• Ultrasonography. One study reported that the overall sensitivity and specificity of ultrasonography for detecting ileocolic intussusception was 97.9% and 97.8%, respectively; the authors concluded that ultrasonography should be used as a first-line examination for the assessment of possible pediatric intussusception.
  • CT scanning. Computed tomography (CT) scanning has also been proposed as a useful tool to diagnose intussusception; however, CT scan findings are unreliable, and CT scanning carries risks associated with intravenous contrast administration, radiation exposure, and sedation.
  • Contrast enema. The traditional and most reliable way to make the diagnosis of intussusception in children is to obtain a contrast enema (either barium or air); contrast enema is quick and reliable and has the potential to be therapeutic.

Medical Management

Unlike pyloric stenosis, intussusception is an emergency in the sense that prolonged delay is dangerous.

  • Intravenous fluid.  For all children, start intravenous fluid resuscitation and nasogastric decompression as soon as possible.
  • Therapeutic enema. Therapeutic enemas can be hydrostatic, with either barium or water-soluble contrast, or pneumatic, with air insufflation; therapeutic enemas can be performed under fluoroscopic or ultrasonographic guidance; the technique chosen is not important as long as the radiologist performing the enema is comfortable with the method.
  • Surgical reduction. If a nonoperative reduction is unsuccessful or if obvious perforation is present, promptly refer the infant for surgical care; risk of recurrence of the intussusception after operative reduction is less than 5%.
  • Laparoscopy. Laparoscopy has been added to the surgical armamentarium in the treatment of intussusception; laparoscopy can be performed in all cases of intussusception; reduction of the intussusception, confirmation of radiologic reduction, and detection of lead points have all been reported.

Pharmacologic Management

Drug therapy is not currently a component of the standard of care for intussusception. Medications are limited to those used for pain control after surgery. In the immediate postoperative period, weight-adjusted intravenous morphine is usually administered.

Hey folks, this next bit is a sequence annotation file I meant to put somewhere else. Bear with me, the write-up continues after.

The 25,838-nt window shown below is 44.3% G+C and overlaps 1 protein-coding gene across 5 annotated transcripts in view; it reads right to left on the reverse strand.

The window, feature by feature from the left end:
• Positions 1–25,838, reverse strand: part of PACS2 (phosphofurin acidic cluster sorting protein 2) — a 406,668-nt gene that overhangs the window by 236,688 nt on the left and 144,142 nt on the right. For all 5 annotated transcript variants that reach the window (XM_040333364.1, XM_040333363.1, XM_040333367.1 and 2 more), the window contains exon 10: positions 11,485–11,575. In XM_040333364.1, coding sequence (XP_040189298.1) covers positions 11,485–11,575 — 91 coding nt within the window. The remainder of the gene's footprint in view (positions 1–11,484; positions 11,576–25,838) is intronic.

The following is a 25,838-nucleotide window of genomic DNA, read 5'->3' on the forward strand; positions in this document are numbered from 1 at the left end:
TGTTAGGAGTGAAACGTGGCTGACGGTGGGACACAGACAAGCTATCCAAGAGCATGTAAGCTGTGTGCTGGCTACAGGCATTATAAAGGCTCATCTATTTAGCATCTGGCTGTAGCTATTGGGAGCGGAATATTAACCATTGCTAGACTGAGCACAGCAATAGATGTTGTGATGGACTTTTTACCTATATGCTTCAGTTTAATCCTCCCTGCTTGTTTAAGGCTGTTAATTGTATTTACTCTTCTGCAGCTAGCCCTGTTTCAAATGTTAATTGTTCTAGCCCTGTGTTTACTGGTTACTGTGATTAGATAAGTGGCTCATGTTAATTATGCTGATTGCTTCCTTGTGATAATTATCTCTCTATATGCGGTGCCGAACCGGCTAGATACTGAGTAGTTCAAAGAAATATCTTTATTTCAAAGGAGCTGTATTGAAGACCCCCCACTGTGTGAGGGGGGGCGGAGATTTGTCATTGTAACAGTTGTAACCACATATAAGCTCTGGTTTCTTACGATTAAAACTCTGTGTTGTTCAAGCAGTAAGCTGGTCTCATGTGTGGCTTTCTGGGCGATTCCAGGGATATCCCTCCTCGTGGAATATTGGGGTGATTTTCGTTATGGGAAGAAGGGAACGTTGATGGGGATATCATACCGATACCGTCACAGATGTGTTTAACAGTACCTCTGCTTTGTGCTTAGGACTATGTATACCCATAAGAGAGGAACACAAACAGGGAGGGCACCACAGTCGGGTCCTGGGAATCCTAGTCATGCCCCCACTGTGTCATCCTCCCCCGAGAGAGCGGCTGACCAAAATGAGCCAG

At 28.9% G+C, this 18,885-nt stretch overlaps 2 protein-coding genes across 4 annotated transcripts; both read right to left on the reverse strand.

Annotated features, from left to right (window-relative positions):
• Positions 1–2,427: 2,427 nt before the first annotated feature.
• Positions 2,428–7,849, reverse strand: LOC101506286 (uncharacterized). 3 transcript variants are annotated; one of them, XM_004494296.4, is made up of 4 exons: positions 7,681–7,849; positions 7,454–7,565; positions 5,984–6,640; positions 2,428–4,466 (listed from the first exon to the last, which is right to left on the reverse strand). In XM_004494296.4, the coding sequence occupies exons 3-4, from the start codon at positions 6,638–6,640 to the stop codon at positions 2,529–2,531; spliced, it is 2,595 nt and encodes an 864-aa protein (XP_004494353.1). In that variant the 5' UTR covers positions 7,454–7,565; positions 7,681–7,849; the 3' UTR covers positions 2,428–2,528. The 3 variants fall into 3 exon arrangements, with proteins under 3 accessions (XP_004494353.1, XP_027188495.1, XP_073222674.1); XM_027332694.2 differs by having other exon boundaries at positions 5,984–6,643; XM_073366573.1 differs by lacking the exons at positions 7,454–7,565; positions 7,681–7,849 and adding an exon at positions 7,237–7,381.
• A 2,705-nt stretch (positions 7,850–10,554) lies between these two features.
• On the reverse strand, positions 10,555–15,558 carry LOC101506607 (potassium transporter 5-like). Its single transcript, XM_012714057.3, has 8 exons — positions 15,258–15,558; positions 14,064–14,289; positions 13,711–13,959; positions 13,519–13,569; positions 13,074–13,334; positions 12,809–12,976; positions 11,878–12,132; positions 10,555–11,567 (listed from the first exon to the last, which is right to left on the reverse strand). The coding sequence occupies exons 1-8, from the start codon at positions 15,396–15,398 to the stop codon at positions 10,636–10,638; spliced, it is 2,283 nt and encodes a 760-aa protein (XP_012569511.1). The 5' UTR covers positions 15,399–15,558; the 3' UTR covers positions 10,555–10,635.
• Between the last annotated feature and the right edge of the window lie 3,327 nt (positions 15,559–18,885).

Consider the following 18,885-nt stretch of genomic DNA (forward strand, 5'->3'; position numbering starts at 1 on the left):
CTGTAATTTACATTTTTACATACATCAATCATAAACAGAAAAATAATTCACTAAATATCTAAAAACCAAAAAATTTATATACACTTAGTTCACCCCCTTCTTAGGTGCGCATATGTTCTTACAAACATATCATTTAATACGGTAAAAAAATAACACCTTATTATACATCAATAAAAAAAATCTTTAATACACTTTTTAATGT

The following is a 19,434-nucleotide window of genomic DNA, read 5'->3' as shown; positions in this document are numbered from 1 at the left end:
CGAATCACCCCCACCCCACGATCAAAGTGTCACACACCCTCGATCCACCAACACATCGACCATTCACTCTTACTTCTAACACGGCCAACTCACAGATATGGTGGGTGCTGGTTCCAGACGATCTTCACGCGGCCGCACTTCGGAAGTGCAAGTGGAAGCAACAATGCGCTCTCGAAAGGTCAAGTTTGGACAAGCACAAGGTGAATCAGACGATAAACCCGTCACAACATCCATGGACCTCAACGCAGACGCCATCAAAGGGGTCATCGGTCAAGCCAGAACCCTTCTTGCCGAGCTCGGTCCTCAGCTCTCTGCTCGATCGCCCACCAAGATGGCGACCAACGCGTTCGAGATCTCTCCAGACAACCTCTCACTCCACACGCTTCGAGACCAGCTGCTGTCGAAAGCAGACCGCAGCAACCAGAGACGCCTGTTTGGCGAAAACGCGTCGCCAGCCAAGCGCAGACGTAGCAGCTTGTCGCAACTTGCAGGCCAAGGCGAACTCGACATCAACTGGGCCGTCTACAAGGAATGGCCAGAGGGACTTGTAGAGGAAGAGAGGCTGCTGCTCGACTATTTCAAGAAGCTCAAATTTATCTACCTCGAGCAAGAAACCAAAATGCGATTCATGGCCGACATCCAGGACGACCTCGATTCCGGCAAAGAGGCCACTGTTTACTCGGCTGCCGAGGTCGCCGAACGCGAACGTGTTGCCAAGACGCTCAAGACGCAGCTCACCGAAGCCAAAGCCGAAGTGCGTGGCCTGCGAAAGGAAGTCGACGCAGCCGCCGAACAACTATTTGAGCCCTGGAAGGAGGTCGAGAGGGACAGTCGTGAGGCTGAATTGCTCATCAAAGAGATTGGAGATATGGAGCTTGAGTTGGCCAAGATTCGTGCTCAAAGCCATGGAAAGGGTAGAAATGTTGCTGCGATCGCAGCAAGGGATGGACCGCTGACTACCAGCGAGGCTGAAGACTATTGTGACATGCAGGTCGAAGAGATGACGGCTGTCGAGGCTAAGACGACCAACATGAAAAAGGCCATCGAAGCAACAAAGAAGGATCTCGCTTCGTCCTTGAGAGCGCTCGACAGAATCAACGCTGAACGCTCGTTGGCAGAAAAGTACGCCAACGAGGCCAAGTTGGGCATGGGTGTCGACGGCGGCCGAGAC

Nursing Management

Nursing management of a child with intussusception includes:

Nursing Assessment

Assessment of a child with intussusception includes:

  • Physical examination. The hallmark physical findings in intussusception are a right hypochondrium sausage-shaped mass and emptiness in the right lower quadrant (Dance sign).
  • History. The patient with intussusception is usually an infant, often one who has had an upper respiratory infection, who presents with vomiting, abdominal pain, passage of blood and mucus, lethargy, and palpable abdominal mass.

Nursing Diagnoses

Based on the assessment data, the major nursing diagnoses are:

Nursing Care Planning and Goals

Main Article: 3 Intussusception Nursing Care Plans

The major nursing care planning goals for a child with intussusception are:

  • The patient will have stable vital signs.
  • The patient will exhibit balanced intake and output.
  • The patient’s pain will decrease and will be comfortable.
  • The patient’s pattern of breathing will become effective.
  • The caregiver‘s anxiety will be resolved.

Nursing Interventions

Nursing interventions appropriate for the infant are:

  • Intravenous fluids. Administer IV fluids as ordered; if the patient is in shock, give blood or plasma as ordered.
  • Decompression. A nasogastric tube is inserted to decompress the bowel.
  • Monitor I&O. Replace volume lost as ordered, and monitor the intake and output accordingly.
  • Education. Educate the family caregivers on what happens during intussusception and about the surgery, and answer questions to reduce the anxiety.


Goals are met as evidenced by:

  • The patient shows stable vital signs.
  • The patient exhibits balanced intake and output.
  • The patient’s pain decreases and is comfortable.
  • The patient’s pattern of breathing is effective.
  • The caregiver’s anxiety is resolved.

Documentation Guidelines

Documentation in a child with intussusception includes:

  • Individual findings include factors affecting, interactions, the nature of social exchanges, and specifics of individual behavior.
  • Intake and output.
  • Characteristics of vomitus.
  • Cultural and religious beliefs, and expectations.
  • Plan of care.
  • Teaching plan.
  • Responses to interventions, teaching, and actions performed.
  • Attainment or progress toward the desired outcome.
Marianne leads a double life, working as a staff nurse during the day and moonlighting as a writer for Nurseslabs at night. As an outpatient department nurse, she has honed her skills in delivering health education to her patients, making her a valuable resource and study guide writer for aspiring student nurses.